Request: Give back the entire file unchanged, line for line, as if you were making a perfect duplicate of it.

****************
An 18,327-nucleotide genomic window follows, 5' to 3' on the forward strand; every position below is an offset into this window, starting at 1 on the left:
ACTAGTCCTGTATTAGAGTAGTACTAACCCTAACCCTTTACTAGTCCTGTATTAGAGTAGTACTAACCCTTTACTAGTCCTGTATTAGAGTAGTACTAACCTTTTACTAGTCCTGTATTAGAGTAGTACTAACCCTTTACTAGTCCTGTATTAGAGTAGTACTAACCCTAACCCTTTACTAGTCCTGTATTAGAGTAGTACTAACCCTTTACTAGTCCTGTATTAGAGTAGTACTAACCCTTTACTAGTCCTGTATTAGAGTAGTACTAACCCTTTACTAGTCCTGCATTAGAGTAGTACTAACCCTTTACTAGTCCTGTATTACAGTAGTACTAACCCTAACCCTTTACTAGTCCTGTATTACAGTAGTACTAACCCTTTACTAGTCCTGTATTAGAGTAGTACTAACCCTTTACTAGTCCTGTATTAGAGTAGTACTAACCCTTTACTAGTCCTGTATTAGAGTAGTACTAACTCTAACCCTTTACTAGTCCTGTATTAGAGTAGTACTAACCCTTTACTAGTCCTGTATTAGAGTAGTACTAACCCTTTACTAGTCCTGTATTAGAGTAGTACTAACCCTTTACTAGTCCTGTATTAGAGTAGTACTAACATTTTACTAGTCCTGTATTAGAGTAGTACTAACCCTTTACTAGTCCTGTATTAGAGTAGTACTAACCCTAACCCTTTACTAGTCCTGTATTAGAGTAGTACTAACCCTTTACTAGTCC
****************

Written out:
An 18,327-nucleotide genomic window follows, 5' to 3' on the forward strand; every position below is an offset into this window, starting at 1 on the left:
ACTAGTCCTGTATTAGAGTAGTACTAACCCTAACCCTTTACTAGTCCTGTATTAGAGTAGTACTAACCCTTTACTAGTCCTGTATTAGAGTAGTACTAACCTTTTACTAGTCCTGTATTAGAGTAGTACTAACCCTTTACTAGTCCTGTATTAGAGTAGTACTAACCCTAACCCTTTACTAGTCCTGTATTAGAGTAGTACTAACCCTTTACTAGTCCTGTATTAGAGTAGTACTAACCCTTTACTAGTCCTGTATTAGAGTAGTACTAACCCTTTACTAGTCCTGCATTAGAGTAGTACTAACCCTTTACTAGTCCTGTATTACAGTAGTACTAACCCTAACCCTTTACTAGTCCTGTATTACAGTAGTACTAACCCTTTACTAGTCCTGTATTAGAGTAGTACTAACCCTTTACTAGTCCTGTATTAGAGTAGTACTAACCCTTTACTAGTCCTGTATTAGAGTAGTACTAACTCTAACCCTTTACTAGTCCTGTATTAGAGTAGTACTAACCCTTTACTAGTCCTGTATTAGAGTAGTACTAACCCTTTACTAGTCCTGTATTAGAGTAGTACTAACCCTTTACTAGTCCTGTATTAGAGTAGTACTAACATTTTACTAGTCCTGTATTAGAGTAGTACTAACCCTTTACTAGTCCTGTATTAGAGTAGTACTAACCCTAACCCTTTACTAGTCCTGTATTAGAGTAGTACTAACCCTTTACTAGTCC